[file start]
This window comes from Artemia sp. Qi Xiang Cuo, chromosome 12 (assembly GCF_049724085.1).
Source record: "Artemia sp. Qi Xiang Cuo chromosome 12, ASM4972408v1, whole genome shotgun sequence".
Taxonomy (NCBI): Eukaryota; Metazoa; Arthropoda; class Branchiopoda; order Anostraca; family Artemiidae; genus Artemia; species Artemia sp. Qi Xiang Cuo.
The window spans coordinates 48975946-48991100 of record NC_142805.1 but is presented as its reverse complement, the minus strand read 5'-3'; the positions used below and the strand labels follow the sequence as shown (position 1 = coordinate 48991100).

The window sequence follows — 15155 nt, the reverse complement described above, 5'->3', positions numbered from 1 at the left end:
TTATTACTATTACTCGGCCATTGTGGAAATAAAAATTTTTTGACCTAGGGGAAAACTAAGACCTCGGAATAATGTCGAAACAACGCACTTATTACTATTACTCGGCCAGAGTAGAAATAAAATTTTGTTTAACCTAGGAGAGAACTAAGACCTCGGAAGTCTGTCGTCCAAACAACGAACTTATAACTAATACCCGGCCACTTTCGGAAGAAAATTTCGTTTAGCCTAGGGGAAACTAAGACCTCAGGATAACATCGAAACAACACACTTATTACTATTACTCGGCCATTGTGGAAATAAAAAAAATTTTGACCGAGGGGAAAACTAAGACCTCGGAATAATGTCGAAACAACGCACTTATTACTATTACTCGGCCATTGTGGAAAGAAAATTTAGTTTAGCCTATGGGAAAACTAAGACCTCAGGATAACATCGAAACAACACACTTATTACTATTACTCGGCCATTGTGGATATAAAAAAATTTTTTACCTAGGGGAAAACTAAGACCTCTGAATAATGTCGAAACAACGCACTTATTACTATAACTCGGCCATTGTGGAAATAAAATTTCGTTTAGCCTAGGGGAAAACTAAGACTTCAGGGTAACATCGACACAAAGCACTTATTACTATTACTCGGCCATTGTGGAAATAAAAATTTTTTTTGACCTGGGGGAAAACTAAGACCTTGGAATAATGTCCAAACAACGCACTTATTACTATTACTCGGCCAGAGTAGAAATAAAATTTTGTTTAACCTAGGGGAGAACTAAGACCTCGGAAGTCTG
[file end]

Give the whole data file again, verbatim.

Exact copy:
This window comes from Artemia sp. Qi Xiang Cuo, chromosome 12 (assembly GCF_049724085.1).
Source record: "Artemia sp. Qi Xiang Cuo chromosome 12, ASM4972408v1, whole genome shotgun sequence".
Taxonomy (NCBI): Eukaryota; Metazoa; Arthropoda; class Branchiopoda; order Anostraca; family Artemiidae; genus Artemia; species Artemia sp. Qi Xiang Cuo.
The window spans coordinates 48975946-48991100 of record NC_142805.1 but is presented as its reverse complement, the minus strand read 5'-3'; the positions used below and the strand labels follow the sequence as shown (position 1 = coordinate 48991100).

The window sequence follows — 15155 nt, the reverse complement described above, 5'->3', positions numbered from 1 at the left end:
TTATTACTATTACTCGGCCATTGTGGAAATAAAAATTTTTTGACCTAGGGGAAAACTAAGACCTCGGAATAATGTCGAAACAACGCACTTATTACTATTACTCGGCCAGAGTAGAAATAAAATTTTGTTTAACCTAGGAGAGAACTAAGACCTCGGAAGTCTGTCGTCCAAACAACGAACTTATAACTAATACCCGGCCACTTTCGGAAGAAAATTTCGTTTAGCCTAGGGGAAACTAAGACCTCAGGATAACATCGAAACAACACACTTATTACTATTACTCGGCCATTGTGGAAATAAAAAAAATTTTGACCGAGGGGAAAACTAAGACCTCGGAATAATGTCGAAACAACGCACTTATTACTATTACTCGGCCATTGTGGAAAGAAAATTTAGTTTAGCCTATGGGAAAACTAAGACCTCAGGATAACATCGAAACAACACACTTATTACTATTACTCGGCCATTGTGGATATAAAAAAATTTTTTACCTAGGGGAAAACTAAGACCTCTGAATAATGTCGAAACAACGCACTTATTACTATAACTCGGCCATTGTGGAAATAAAATTTCGTTTAGCCTAGGGGAAAACTAAGACTTCAGGGTAACATCGACACAAAGCACTTATTACTATTACTCGGCCATTGTGGAAATAAAAATTTTTTTTGACCTGGGGGAAAACTAAGACCTTGGAATAATGTCCAAACAACGCACTTATTACTATTACTCGGCCAGAGTAGAAATAAAATTTTGTTTAACCTAGGGGAGAACTAAGACCTCGGAAGTCTG